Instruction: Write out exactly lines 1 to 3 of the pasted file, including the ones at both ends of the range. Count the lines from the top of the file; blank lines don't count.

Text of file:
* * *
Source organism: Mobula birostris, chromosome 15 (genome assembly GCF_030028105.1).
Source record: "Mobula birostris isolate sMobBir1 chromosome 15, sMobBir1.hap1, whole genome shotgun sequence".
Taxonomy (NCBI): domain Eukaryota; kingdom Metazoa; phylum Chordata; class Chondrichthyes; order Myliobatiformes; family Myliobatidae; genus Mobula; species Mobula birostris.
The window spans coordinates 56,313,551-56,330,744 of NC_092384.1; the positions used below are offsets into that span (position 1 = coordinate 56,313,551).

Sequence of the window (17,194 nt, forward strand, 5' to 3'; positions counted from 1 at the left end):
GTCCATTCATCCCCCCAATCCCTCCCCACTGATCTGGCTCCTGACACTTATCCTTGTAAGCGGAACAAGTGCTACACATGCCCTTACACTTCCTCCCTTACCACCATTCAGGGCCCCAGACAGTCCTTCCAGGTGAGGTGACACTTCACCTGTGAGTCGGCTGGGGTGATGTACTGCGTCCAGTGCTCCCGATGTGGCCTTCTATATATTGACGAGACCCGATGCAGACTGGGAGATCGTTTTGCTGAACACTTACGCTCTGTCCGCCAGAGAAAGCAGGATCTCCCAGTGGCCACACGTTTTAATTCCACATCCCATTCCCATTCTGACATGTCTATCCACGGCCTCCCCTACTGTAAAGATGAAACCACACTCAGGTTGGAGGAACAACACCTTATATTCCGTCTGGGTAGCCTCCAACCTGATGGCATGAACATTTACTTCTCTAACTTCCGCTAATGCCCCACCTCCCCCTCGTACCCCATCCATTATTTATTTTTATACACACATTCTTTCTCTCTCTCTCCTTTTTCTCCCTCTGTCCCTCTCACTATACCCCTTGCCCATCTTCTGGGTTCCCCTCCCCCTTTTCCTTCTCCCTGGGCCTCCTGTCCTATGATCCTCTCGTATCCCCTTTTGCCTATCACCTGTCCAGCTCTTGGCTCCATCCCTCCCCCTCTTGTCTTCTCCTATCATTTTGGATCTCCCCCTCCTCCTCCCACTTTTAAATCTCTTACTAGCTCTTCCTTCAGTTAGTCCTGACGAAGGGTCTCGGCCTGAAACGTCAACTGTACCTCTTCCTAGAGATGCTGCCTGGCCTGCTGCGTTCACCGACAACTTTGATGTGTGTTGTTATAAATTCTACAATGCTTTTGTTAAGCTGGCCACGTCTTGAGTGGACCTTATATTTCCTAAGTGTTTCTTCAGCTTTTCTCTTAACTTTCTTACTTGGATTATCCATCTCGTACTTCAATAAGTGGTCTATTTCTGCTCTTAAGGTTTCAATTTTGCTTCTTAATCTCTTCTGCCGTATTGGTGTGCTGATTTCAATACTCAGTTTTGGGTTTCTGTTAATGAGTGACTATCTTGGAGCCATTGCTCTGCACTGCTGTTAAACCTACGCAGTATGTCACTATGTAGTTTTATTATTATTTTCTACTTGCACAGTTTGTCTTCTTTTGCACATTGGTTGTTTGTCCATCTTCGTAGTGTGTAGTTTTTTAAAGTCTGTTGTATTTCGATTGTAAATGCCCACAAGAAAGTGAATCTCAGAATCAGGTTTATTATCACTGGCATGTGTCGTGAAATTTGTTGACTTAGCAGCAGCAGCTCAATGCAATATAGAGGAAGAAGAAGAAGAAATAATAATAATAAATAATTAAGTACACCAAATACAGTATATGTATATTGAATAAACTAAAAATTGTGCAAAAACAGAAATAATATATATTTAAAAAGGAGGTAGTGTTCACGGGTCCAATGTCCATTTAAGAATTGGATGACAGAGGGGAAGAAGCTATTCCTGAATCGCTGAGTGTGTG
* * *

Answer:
Source organism: Mobula birostris, chromosome 15 (genome assembly GCF_030028105.1).
Source record: "Mobula birostris isolate sMobBir1 chromosome 15, sMobBir1.hap1, whole genome shotgun sequence".
Taxonomy (NCBI): domain Eukaryota; kingdom Metazoa; phylum Chordata; class Chondrichthyes; order Myliobatiformes; family Myliobatidae; genus Mobula; species Mobula birostris.